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ENG 208: British/Irish Immigration Literature: A Student-Curated Display: Group 3

Group 3

Group 3's project is...West Indian Migrants in Britain

Group 3's members include...Joseph Giannos, Alyssa Manley, Christian Calabrese, Nicholas Monroe, and Molly Jacobs.

Overview

Overview by Joseph Giannos

The West Indian people are from three main divisions of countries broken down into the Greater Antilles, that is formed by countries likes Jamaica, Cuba, and Puerto Rico; the Lesser Antilles, places like the Virgin Islands and Saint Lucia; and the isolated islands of the North American continental shelf, like the Bahamas and Trinidad and Tobago (Clarke, 1). Many of these people descended mostly from African slaves, Spanish, or British colonists. However, they are all tied together by cultural values such as religion, writing, and literature.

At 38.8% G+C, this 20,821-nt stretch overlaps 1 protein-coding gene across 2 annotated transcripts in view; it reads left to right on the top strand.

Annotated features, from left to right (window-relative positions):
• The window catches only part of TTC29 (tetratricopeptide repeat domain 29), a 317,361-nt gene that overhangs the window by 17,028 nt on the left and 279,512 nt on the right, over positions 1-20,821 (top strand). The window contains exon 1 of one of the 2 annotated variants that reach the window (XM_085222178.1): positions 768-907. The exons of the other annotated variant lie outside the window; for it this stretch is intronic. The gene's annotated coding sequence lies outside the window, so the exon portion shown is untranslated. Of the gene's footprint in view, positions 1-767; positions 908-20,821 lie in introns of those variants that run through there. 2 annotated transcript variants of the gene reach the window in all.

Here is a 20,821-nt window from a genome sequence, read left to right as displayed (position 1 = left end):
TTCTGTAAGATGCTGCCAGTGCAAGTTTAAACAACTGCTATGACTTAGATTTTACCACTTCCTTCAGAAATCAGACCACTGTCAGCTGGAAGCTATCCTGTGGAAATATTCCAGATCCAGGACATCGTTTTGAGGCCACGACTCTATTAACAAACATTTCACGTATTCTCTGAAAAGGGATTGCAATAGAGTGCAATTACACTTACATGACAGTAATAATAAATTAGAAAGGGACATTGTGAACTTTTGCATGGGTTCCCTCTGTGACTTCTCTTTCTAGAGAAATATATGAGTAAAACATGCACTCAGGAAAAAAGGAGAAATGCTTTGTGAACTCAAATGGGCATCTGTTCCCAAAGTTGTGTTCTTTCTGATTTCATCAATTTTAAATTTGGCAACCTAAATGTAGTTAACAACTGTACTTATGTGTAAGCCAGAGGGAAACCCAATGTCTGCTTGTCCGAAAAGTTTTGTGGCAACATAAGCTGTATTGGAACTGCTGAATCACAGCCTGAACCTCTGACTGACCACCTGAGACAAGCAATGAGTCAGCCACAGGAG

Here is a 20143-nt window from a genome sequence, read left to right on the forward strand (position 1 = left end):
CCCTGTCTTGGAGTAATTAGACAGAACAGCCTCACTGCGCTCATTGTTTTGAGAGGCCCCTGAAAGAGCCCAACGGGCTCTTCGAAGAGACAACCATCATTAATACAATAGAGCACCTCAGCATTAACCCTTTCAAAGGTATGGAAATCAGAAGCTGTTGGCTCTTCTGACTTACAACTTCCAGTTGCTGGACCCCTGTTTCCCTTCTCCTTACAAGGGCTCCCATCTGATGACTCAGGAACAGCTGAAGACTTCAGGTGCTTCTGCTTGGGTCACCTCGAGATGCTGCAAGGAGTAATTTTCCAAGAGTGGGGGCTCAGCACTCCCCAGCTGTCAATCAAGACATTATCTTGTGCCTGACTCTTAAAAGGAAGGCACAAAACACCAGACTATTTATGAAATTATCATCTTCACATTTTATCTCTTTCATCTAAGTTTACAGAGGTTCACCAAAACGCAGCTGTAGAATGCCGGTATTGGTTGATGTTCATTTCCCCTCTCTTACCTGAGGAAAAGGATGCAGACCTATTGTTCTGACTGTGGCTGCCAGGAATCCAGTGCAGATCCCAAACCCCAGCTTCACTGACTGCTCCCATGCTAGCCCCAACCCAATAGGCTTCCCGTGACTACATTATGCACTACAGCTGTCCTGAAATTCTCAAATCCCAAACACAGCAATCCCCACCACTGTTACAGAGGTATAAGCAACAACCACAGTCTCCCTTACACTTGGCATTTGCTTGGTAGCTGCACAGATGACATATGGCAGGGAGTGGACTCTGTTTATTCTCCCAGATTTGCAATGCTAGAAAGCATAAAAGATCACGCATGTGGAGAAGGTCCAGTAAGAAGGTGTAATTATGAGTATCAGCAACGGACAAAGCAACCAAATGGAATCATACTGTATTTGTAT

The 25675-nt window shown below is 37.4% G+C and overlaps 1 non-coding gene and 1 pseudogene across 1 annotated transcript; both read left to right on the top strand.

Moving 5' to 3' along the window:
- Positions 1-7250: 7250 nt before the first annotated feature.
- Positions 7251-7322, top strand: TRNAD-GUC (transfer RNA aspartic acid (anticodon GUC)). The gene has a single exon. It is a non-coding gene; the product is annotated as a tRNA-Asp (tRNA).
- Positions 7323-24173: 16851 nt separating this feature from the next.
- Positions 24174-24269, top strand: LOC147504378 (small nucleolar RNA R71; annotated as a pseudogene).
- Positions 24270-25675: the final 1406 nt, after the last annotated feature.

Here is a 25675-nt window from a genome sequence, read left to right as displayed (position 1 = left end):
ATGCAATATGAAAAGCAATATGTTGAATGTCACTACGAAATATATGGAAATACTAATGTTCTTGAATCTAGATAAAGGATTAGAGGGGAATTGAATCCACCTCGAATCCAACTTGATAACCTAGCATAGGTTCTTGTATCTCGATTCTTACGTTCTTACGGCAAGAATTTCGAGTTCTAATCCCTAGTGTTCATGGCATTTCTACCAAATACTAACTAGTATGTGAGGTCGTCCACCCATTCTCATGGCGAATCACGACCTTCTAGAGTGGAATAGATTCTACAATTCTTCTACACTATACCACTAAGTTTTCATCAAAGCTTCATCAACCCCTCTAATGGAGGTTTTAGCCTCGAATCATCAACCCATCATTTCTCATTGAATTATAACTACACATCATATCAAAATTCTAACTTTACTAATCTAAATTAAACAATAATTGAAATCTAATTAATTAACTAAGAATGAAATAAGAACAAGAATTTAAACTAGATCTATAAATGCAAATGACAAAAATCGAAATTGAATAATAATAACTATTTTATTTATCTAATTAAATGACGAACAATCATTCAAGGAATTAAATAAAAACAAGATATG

The history of many of these West Indian countries is dominated by slavery, colonization and decolonization, and war. For a two-hundred-year span, during the 17th to the 19th centuries, the West Indian countries were dominated by slavery and the slave-trade market. Hundreds of thousands of Africans were brought to the West Indies to farm the land for sugar and coffee beans. Finally, in the early 19th century, the slave trade was abolished, creating the extensive rise of colonialism. British, Spanish, French, and Dutch settlers controlled the West Indian countries for years, until World War II which resulted in decolonization of the West Indies. The end of colonization marked the beginning of self-dependency in many of these countries. Many of the West Indian countries banded together, forming the West Indian Federation which helped them make economic and trading ties with other nations (Caribbean Atlas, 1). However, these countries struggled to gain a footprint in the world, leaving their citizens with no choice but to immigrate to other countries. An influx in immigration by West Indian people took place all over the world, but especially in Britain.